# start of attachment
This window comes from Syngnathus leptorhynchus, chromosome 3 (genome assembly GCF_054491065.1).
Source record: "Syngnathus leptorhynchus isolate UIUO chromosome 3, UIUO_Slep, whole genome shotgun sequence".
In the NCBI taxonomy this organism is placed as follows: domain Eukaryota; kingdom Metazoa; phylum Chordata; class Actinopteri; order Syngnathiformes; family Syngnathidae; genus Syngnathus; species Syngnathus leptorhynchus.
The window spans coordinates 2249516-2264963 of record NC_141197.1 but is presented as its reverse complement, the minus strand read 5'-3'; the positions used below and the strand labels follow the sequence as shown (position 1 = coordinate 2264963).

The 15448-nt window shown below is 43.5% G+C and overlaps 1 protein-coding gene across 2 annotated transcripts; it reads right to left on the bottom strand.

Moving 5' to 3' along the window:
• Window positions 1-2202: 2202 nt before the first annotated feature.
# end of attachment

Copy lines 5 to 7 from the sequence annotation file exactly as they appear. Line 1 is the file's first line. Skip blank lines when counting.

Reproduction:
The 15448-nt window shown below is 43.5% G+C and overlaps 1 protein-coding gene across 2 annotated transcripts; it reads right to left on the bottom strand.

Moving 5' to 3' along the window:
• Window positions 1-2202: 2202 nt before the first annotated feature.